Escalating hostilities over collection of farmer levies as Larry Goodman locks horns with farm organisations
Move could seriously hit the finances of the Irish Farmers' Association (IFA)
Farming organisations have locked horns with the State's largest beef processor - ABP, owned by Larry Goodman - as the company plans to stop the controversial blanket collection of funding levies from farmers.
The move could seriously hit the finances of the Irish Farmers' Association (IFA), with potential losses estimated at €4.7m annually should other co-ops and companies follow ABP's lead.
Confirming the move, a spokesperson for ABP said it was "disingenuous" for farming organisations to link the decision to the company's proposed deal to buy a 50pc stake in Slaney Foods.
"Based on farmer requests over the past several months ABP had decided not to make EIF [European Investment Fund] levy deductions unless requested by the farmer to do so," he said.
ABP has advised the IFA of its decision and a letter was issued to ABP's farmer suppliers.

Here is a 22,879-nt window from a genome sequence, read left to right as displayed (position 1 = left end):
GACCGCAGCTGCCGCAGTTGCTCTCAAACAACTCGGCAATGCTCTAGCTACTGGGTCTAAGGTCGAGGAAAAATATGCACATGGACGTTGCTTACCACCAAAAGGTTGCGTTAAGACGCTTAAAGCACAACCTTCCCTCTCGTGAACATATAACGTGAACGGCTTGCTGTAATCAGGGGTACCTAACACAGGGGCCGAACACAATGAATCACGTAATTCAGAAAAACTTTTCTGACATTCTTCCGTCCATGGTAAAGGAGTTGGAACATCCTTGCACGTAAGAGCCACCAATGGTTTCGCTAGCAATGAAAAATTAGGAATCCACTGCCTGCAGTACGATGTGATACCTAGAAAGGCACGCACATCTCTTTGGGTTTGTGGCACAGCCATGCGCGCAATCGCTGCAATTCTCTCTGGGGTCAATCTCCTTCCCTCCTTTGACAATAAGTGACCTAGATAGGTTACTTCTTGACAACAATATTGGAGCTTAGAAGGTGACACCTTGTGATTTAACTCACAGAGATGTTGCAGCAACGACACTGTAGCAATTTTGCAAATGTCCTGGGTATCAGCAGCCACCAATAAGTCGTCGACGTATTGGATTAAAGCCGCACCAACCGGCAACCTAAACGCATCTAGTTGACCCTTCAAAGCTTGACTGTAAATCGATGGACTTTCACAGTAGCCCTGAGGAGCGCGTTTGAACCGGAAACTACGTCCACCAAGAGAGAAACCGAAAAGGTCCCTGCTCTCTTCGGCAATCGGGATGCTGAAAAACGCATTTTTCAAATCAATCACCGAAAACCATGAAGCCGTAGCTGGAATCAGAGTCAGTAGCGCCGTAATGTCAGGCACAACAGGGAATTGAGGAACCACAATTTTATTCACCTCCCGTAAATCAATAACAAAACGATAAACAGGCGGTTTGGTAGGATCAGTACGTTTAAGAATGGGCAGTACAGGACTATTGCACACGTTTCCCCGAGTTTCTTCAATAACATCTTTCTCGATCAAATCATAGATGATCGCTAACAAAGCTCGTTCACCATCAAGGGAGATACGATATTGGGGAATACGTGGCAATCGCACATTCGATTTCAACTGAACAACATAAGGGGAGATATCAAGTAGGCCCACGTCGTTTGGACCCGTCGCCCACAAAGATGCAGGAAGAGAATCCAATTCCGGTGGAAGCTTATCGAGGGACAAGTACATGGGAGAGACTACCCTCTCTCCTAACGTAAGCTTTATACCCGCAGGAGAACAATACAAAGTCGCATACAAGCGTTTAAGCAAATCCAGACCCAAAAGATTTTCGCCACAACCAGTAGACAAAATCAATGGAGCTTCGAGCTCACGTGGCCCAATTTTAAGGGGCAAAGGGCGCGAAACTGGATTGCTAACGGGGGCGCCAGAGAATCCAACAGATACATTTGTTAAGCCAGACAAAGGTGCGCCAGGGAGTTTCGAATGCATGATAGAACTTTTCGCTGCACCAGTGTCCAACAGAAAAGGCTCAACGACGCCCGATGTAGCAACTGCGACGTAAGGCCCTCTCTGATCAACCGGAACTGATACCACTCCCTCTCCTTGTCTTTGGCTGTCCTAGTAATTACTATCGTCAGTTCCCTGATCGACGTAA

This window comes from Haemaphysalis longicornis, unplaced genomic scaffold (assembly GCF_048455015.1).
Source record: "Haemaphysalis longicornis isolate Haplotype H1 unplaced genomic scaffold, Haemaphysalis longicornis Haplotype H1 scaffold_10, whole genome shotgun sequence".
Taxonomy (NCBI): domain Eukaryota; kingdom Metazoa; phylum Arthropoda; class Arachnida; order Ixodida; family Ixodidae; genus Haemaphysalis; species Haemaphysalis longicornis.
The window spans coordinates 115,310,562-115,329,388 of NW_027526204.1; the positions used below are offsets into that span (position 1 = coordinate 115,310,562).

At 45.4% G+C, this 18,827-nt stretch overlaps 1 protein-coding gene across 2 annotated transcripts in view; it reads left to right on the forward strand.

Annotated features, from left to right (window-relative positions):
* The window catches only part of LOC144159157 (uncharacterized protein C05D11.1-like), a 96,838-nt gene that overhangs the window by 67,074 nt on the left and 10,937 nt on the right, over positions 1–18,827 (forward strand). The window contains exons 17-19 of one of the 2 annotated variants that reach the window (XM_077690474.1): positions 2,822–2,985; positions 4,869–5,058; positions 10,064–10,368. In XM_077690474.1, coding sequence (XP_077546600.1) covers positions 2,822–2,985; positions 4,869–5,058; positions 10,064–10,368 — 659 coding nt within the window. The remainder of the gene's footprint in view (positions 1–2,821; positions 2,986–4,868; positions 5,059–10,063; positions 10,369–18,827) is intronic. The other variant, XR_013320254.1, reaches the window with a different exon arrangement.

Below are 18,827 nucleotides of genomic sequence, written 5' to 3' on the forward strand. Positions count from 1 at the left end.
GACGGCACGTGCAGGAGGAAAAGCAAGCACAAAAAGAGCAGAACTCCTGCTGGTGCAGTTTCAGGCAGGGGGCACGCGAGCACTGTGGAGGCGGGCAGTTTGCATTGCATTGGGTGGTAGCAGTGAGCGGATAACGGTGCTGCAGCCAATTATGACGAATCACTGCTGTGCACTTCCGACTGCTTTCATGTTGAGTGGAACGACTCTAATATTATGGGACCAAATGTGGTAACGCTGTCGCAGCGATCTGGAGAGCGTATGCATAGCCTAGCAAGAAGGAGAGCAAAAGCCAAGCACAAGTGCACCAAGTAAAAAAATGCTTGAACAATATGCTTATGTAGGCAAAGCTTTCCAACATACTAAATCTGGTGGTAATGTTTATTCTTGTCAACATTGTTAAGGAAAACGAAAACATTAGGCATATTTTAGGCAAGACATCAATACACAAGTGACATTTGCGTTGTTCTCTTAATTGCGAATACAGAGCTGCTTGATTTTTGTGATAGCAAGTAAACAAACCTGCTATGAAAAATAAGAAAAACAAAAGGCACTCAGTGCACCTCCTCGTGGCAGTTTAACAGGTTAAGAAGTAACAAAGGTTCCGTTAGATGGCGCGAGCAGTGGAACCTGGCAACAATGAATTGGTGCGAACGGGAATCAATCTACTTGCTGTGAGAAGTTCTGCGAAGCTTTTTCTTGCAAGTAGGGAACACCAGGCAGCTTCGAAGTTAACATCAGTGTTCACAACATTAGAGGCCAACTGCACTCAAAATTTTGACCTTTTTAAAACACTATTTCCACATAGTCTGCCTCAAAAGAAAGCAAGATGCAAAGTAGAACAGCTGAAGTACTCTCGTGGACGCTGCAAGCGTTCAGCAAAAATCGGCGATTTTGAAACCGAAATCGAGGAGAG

"It is disingenuous to link this decision to the Slaney competition approval process, which is ongoing with the relevant authorities," added the spokesperson.
Currently, the EIF levy is automatically collected from sales of stock and produce at marts, and to beef and sheep meat processors and dairies.
The controversial levy, the vast majority of which goes to the IFA, is used to finance the activities of the farm organisations.
At the meeting, ABP discussed plans to introduce an 'opt-in' model for those farmers who wish to continue to pay the tariff. It is estimated that ABP collects close to €400,000 in EIF levies each year.
The EIF levy was introduced four decades ago to help fund representation for farmers in Brussels. Its main beneficiaries are the IFA and the Irish Creamery Milk Suppliers Association (ICMSA).
The IFA is believed to be in receipt of more than 90pc of levies collected from processors, while the ICMSA is understood to receive an estimated €100,000 a year.
Although farmers have demanded reform of the controversial levies system for some time, the ICMSA says the move could make it easier for corporations to bully farmers.
ICMSA president John Comer said that well-funded farm organisations were important and that farmers shouldn't "be under any illusion" that there aren't corporations and multinationals out there who would be very happy to see farmer representative groups "weakened" through lack of funding.
Joe Healy, IFA president, said: "ABP will not dictate how IFA represents farmers or how farmers decide to support their association."